PD workshop - polling and forms


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  • http://youtu.be/IzgaUOW6GIs
  • Press F5 or enter presentation mode to view the poll\r\nIn an emergency during your presentation, if the poll isn't showing, navigate to this link in your web browser:\r\nhttp://www.polleverywhere.com/multiple_choice_polls/MTk3OTg4OTM5NQIf you like, you can use this slide as a template for your own voting slides. You might use a slide like this if you feel your audience would benefit from the picture showing a text message on a phone.
  • PD workshop - polling and forms

    1. 1. The interactive classroom:Google Forms and Text Polling Elizabeth Price Jefferson Community and Technical College Downtown Library S
    2. 2. Goal: Increasing interactionS Make classes less lecture-driven and more interactiveS Make classes more inquiry-basedS Adjust to student needsS Eliminate disconnect in large lecture halls
    3. 3. Clickers: The traditional toolS Primarily used “clickers” or student response systems S Ensure students understand fundamental concepts S Give shy students a chance to be heard S Allow instructors to adapt lessons to meet student needs S Data can be stored and evaluated later to supplement curriculum development(“Seven Things You Should Know About Clickers”)
    4. 4. Clickers: DownsidesS Student response systems can be expensive to install (may run several thousand dollars)S Require students to purchase (simplest ones are about $10) S But if lost, then they have to buy and register new devicesS Good questions are required for effective use(“Seven Things You Should Know About Clickers”)
    5. 5. Harnessing new toolsS Google Forms S Create questionnaires and have students respond during/after lecture or as a group activity. S Require computer-equipped classroom or students to have laptops or mobile devices with internet access.S Text Polling S Create multiple choice or open-ended polls that can be answered using mobile phones. S Require students to use their own phones, text messages.
    6. 6. Google FormsS Part of Google Docs - a free,* Web-based software office suite. S Forms-creating software S Presentation software S Spreadsheet software S Word processing software.S Can access from any computer with internet.S Requires a Google or Gmail account.*Free at the cost of whatever Google does with your information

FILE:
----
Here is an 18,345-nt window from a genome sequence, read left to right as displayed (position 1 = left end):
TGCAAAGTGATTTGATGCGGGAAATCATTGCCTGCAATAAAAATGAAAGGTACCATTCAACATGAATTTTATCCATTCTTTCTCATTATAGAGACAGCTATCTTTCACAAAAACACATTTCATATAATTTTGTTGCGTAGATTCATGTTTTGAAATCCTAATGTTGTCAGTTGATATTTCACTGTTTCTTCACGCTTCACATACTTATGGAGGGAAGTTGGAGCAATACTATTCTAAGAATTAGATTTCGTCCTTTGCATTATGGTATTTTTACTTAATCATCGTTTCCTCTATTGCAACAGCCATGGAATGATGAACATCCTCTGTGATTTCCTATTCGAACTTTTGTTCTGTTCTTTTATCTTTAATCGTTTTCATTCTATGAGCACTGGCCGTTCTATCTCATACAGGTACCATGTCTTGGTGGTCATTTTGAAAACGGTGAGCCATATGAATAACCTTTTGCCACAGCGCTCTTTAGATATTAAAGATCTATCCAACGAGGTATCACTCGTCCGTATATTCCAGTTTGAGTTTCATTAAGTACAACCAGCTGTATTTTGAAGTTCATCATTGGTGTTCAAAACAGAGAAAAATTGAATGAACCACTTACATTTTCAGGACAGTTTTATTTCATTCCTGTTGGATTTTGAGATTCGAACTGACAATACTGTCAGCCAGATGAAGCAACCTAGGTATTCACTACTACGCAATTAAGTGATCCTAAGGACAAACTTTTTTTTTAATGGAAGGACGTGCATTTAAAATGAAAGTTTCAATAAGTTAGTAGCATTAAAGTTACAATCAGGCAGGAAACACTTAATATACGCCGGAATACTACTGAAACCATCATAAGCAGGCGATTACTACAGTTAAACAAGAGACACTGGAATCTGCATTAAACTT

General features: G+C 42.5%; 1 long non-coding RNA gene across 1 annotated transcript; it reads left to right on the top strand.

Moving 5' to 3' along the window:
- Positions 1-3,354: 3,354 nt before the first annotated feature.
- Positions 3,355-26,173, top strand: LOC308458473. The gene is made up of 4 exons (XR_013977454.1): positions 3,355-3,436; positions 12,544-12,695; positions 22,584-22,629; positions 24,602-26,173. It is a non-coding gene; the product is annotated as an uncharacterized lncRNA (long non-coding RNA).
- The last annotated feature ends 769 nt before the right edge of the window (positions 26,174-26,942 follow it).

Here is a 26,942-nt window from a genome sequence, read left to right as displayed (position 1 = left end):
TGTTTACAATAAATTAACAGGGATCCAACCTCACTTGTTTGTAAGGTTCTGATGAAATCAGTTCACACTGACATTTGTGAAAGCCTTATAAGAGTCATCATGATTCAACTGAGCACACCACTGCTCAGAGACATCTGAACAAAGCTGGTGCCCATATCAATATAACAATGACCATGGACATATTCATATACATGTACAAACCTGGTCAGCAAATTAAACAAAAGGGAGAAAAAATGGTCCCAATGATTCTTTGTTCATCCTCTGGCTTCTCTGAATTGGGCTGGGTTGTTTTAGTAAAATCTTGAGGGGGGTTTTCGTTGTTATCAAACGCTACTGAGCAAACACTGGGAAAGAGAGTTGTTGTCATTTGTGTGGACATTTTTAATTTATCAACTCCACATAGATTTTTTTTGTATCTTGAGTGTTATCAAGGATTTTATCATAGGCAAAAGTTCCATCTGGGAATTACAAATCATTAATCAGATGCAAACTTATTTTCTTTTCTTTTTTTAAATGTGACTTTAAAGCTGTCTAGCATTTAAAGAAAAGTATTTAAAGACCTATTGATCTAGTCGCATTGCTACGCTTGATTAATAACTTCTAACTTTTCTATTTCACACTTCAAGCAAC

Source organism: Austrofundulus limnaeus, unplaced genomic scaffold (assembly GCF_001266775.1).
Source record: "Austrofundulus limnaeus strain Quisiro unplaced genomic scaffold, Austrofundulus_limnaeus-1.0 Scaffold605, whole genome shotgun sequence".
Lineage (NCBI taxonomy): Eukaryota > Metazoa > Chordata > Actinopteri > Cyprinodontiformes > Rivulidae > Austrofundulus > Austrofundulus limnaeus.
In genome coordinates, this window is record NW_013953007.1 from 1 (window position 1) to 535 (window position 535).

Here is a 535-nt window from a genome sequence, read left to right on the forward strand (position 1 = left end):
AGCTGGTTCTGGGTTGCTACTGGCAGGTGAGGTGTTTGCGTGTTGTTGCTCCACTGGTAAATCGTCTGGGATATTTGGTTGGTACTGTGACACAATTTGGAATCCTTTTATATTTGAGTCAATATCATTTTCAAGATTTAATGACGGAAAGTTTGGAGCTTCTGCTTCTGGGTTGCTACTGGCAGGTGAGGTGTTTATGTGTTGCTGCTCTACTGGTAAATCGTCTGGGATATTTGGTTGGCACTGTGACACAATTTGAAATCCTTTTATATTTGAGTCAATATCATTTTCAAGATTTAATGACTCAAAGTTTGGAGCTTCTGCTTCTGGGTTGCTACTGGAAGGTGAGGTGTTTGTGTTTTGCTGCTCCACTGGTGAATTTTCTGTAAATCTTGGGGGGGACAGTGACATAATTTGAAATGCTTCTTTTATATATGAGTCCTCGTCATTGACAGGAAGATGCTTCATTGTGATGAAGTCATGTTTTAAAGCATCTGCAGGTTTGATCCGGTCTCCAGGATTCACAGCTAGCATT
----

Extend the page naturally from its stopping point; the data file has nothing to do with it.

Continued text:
7. 7. Google Forms: Introduction
    8. 8. Google Forms: ClassroomS Create and administer quizzesS Have students work through problems and submit answersS Poll students on lectureS Evaluations – Peer, instructor, assignment, courseS Anonymous surveys
    9. 9. Google Forms: ResultsS Delivery S Can be embedded in blog or website S Can be emailed to students S Can use a URL shortener to give them a websiteS Results S Can be viewed in Google spreadsheet software (and/or downloaded to Microsoft Excel) S Can be viewed in chart or graph form
    10. 10. Google Forms: Try it outS Take this form survey, and we’ll look at the results: S http://goo.gl/wj8Ye
    11. 11. Google Forms: My applicationsS Reading quizzes S Syllabus quiz - GEN 091S Student polling: Types of persuasion S Review slideshow and vote on each type S Emailed link to studentsS Library (or division) workshop evaluationsS Staff surveys
    12. 12. Google Forms: ResourcesS Google has many resources available to help you use Forms: S Create, send, share and edit a form S Page navigation and how to embed a form S Add a theme to a form S Collect and view form responsesS This self-paces learning unit from Boise State looks at applying Google Docs in the classroom S Google Docs for EducatorsS This handout goes over the basics of Google Forms. S Handout - Collecting data using Google Docs Forms